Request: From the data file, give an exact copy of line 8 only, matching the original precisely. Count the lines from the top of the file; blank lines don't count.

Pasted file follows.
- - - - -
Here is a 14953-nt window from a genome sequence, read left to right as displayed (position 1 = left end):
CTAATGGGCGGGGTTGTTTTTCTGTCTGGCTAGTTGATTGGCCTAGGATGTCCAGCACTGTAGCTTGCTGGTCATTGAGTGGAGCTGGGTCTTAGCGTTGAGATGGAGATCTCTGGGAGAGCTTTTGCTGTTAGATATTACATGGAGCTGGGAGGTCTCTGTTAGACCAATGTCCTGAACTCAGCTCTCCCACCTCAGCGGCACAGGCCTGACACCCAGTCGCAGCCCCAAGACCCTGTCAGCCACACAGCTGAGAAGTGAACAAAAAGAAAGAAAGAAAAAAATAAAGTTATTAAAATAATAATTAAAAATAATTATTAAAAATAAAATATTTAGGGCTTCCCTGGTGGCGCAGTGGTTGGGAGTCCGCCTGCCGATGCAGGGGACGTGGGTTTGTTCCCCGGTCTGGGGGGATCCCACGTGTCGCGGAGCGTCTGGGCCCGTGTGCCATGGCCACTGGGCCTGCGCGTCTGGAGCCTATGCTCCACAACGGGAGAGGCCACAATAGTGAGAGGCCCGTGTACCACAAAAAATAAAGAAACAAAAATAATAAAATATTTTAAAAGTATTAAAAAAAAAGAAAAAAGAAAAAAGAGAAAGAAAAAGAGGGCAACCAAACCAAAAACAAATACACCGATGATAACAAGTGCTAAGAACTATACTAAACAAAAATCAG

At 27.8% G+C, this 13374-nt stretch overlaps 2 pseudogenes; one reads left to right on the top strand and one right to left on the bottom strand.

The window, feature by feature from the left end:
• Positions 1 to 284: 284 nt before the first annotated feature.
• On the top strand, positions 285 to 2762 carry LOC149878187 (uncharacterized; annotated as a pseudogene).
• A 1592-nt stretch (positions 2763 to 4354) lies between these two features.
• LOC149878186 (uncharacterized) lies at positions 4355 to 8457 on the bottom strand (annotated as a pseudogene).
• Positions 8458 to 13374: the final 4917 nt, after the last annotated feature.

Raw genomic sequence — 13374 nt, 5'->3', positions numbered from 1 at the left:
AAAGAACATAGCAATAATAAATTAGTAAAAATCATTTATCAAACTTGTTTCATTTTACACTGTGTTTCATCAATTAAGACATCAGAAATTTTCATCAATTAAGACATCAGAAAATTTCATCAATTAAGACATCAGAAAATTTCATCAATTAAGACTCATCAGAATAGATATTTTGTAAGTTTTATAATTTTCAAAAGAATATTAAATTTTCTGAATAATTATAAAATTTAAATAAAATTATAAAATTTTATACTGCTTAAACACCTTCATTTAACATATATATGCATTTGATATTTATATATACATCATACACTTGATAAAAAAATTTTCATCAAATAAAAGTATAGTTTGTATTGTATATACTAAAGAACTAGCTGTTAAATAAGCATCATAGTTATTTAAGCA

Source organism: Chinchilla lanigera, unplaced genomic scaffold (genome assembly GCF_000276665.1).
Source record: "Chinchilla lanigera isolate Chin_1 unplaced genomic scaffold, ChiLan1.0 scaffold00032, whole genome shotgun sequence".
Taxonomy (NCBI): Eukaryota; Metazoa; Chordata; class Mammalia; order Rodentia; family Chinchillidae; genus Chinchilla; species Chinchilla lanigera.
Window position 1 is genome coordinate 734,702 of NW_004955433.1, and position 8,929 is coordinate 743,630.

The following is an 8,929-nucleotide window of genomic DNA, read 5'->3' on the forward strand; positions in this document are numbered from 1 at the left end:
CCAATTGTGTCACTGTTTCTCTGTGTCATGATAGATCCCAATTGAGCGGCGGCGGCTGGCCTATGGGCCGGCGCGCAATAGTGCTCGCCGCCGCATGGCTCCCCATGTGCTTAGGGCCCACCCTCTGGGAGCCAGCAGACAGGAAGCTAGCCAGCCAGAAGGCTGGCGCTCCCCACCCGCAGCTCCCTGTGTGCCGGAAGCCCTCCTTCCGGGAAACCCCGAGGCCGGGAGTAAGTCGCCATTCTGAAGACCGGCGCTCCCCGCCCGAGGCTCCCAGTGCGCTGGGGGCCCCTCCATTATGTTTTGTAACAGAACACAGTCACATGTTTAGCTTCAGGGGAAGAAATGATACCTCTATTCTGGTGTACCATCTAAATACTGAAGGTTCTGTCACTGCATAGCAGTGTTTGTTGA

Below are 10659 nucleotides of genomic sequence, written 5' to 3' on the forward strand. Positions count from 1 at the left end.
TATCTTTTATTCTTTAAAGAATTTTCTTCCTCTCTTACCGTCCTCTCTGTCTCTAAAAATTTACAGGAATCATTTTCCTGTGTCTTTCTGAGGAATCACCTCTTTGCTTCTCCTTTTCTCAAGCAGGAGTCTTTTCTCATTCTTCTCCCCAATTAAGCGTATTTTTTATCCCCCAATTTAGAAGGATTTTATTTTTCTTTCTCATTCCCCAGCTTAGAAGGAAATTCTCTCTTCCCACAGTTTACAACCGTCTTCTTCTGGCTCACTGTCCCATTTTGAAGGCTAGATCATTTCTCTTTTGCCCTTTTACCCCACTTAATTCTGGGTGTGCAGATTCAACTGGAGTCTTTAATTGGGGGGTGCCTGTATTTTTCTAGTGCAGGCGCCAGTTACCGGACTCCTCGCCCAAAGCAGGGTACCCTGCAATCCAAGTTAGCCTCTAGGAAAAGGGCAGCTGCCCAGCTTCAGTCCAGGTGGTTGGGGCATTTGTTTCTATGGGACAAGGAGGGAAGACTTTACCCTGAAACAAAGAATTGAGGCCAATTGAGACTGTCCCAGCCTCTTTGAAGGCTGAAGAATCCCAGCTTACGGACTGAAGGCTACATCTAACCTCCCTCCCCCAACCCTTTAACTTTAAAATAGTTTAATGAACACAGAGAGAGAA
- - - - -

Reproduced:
• LOC149878186 (uncharacterized) lies at positions 4355 to 8457 on the bottom strand (annotated as a pseudogene).